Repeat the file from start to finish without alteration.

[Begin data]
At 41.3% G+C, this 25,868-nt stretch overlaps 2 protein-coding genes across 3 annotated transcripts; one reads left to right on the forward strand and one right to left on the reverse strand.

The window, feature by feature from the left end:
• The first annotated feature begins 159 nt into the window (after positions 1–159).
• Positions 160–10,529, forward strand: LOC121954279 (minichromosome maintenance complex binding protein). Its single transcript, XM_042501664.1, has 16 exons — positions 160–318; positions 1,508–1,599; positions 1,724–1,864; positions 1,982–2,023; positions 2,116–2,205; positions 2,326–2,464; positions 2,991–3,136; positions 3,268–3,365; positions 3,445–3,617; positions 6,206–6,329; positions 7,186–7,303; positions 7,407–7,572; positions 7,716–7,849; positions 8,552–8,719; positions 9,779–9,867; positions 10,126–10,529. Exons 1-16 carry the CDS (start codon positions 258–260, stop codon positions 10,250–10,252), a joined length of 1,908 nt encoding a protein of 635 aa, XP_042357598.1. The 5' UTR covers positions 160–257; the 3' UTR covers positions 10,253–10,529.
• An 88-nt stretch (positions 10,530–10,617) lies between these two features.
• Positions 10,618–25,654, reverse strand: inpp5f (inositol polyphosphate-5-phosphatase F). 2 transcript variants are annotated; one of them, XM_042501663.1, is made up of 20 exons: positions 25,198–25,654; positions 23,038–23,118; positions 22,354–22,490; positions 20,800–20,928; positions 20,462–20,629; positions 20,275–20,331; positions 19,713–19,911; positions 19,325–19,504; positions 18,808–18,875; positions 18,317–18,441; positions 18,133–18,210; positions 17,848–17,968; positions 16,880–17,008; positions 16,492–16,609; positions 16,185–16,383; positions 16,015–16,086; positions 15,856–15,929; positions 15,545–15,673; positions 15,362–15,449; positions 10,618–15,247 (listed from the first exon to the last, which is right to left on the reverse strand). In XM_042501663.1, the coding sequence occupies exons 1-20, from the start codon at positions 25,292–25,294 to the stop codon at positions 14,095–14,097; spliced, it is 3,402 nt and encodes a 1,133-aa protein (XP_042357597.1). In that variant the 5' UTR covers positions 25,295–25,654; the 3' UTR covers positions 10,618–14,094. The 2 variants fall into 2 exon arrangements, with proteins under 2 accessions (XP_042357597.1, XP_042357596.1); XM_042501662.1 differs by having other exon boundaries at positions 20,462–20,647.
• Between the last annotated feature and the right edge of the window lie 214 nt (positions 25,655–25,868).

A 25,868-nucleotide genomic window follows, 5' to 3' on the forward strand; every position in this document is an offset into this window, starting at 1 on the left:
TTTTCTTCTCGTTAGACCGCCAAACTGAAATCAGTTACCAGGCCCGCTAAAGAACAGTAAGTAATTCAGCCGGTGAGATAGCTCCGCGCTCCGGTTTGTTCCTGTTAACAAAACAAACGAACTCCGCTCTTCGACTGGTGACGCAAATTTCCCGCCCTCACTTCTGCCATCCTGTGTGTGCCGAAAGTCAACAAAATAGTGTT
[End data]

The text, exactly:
At 41.3% G+C, this 25,868-nt stretch overlaps 2 protein-coding genes across 3 annotated transcripts; one reads left to right on the forward strand and one right to left on the reverse strand.

The window, feature by feature from the left end:
• The first annotated feature begins 159 nt into the window (after positions 1–159).
• Positions 160–10,529, forward strand: LOC121954279 (minichromosome maintenance complex binding protein). Its single transcript, XM_042501664.1, has 16 exons — positions 160–318; positions 1,508–1,599; positions 1,724–1,864; positions 1,982–2,023; positions 2,116–2,205; positions 2,326–2,464; positions 2,991–3,136; positions 3,268–3,365; positions 3,445–3,617; positions 6,206–6,329; positions 7,186–7,303; positions 7,407–7,572; positions 7,716–7,849; positions 8,552–8,719; positions 9,779–9,867; positions 10,126–10,529. Exons 1-16 carry the CDS (start codon positions 258–260, stop codon positions 10,250–10,252), a joined length of 1,908 nt encoding a protein of 635 aa, XP_042357598.1. The 5' UTR covers positions 160–257; the 3' UTR covers positions 10,253–10,529.
• An 88-nt stretch (positions 10,530–10,617) lies between these two features.
• Positions 10,618–25,654, reverse strand: inpp5f (inositol polyphosphate-5-phosphatase F). 2 transcript variants are annotated; one of them, XM_042501663.1, is made up of 20 exons: positions 25,198–25,654; positions 23,038–23,118; positions 22,354–22,490; positions 20,800–20,928; positions 20,462–20,629; positions 20,275–20,331; positions 19,713–19,911; positions 19,325–19,504; positions 18,808–18,875; positions 18,317–18,441; positions 18,133–18,210; positions 17,848–17,968; positions 16,880–17,008; positions 16,492–16,609; positions 16,185–16,383; positions 16,015–16,086; positions 15,856–15,929; positions 15,545–15,673; positions 15,362–15,449; positions 10,618–15,247 (listed from the first exon to the last, which is right to left on the reverse strand). In XM_042501663.1, the coding sequence occupies exons 1-20, from the start codon at positions 25,292–25,294 to the stop codon at positions 14,095–14,097; spliced, it is 3,402 nt and encodes a 1,133-aa protein (XP_042357597.1). In that variant the 5' UTR covers positions 25,295–25,654; the 3' UTR covers positions 10,618–14,094. The 2 variants fall into 2 exon arrangements, with proteins under 2 accessions (XP_042357597.1, XP_042357596.1); XM_042501662.1 differs by having other exon boundaries at positions 20,462–20,647.
• Between the last annotated feature and the right edge of the window lie 214 nt (positions 25,655–25,868).

A 25,868-nucleotide genomic window follows, 5' to 3' on the forward strand; every position in this document is an offset into this window, starting at 1 on the left:
TTTTCTTCTCGTTAGACCGCCAAACTGAAATCAGTTACCAGGCCCGCTAAAGAACAGTAAGTAATTCAGCCGGTGAGATAGCTCCGCGCTCCGGTTTGTTCCTGTTAACAAAACAAACGAACTCCGCTCTTCGACTGGTGACGCAAATTTCCCGCCCTCACTTCTGCCATCCTGTGTGTGCCGAAAGTCAACAAAATAGTGTT